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Using Scrum to read a book about Scrum

I’m reading Dr. Jeff Sutherlands book ‘Scrum: A revolutionary approach to building teams, beating deadlines and boosting productivity’.

Scrum: A revolutionary approach to building teams, beating deadlines and boosting productivity

It seems like a good opportunity to put into practice some of the techniques of Scrum to help me read the book productively.

User stories

User Stories are written in a ‘who, what, why’ format and are used to express the customer’s motivations and what they want to achieve.

Let’s write a user story:
“As someone interested in learning about Scrum I want to read a book about Scrum so that I can learn and think about some of the principles and practices of Scrum.”

Now let’s a quick look at the user story to help us understand what its not saying. So, I’m a user with an interest in Scrum, not a practitioner who needs to retain expert knowledge. But I do want to be able to reflect on what I’m reading and learn from it, but not memorise it or take notes outside of the book. It mentions thinking about Scrum but not putting it into practice which helps to keep it small, distinct and contained. If the user story mentioned being able to put Scrum into practice we’d have to consider the outcomes differently.

Definition of Ready

In order to tackle the user story and start a sprint we need a definition of ready. It should be help us know if the user story is independent, negotiable, valuable, estimable, small, and testable.

We’ve got our user story, and thought a bit about what it isn’t, and it meets the INVEST criteria, so we’re ready to go.

Definition of Done

We need to know whether I’m achieving what I set out to, so we need a definition of done which we can then use a) know what we need to get done in each sprint, and b) compare with our user story to know if we’re delivering value to the customer.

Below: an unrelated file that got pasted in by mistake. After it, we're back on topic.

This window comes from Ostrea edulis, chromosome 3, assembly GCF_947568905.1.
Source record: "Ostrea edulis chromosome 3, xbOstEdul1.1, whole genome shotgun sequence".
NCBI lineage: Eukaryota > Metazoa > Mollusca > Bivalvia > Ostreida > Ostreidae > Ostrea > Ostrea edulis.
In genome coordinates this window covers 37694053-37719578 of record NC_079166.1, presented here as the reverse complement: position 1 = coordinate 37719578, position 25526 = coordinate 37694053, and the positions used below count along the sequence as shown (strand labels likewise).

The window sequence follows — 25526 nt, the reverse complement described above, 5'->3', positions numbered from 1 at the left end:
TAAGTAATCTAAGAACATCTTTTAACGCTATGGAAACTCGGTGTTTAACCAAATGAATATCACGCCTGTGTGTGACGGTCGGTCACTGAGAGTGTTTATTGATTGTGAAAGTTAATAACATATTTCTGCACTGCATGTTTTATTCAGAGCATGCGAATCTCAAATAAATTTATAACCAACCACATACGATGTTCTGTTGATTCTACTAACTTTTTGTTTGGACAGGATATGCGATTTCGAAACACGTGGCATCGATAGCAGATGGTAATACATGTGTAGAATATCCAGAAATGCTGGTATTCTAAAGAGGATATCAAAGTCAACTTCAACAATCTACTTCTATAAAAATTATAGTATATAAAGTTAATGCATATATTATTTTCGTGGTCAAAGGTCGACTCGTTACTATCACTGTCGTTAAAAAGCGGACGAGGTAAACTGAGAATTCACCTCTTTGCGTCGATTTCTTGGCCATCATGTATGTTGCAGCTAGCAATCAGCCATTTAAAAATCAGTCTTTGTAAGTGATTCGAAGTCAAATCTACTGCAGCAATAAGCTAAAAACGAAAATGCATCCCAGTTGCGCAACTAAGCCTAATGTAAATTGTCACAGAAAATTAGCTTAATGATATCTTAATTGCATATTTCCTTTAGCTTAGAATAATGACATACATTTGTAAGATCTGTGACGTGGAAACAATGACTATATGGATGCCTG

Our Definition of Done:
“A chapter has been read, and sentences that resonate with me, seem important, might be something I want to look back on, or ideas I want to think about have been underlined.”

Reading in Sprints

As this user only gets time to read during my commute we should set our sprint length as 15 minutes. My commute is longer than 15 minutes but with distractions and ‘reading with a pen’ 15 minutes of focused reading is achievable.

Measuring velocity

Chapters are not of equal length so there aren’t a good measure to use, even though they are mentioned in our definition of done. Perhaps we should use pages as our measure as they are of fixed length. We have to take into account not just the reading but the underlining and thinking, so let’s say that to start with a velocity of a page a minute. There are 238 pages in the book (let’s round up to 240 for ease), which equals 4 hours of reading. Divided by our 15 minute sprint length means it’ll take me 16 sprints to finish the book.

I’m on page 146 right now so this is what my burndown chart looks like:

Scrum book burndown

How could we increase velocity? I could underline less, or think less about what I underline, but then would I be achieving the definition of done? Reducing scope reduces value delivered. I could focus more during the sprint to reduce the time it takes to read a page and so increase the number of pages I can read during each sprint.

Of course, if I’d spent the time reading instead of writing this blog post I’d be even further forward.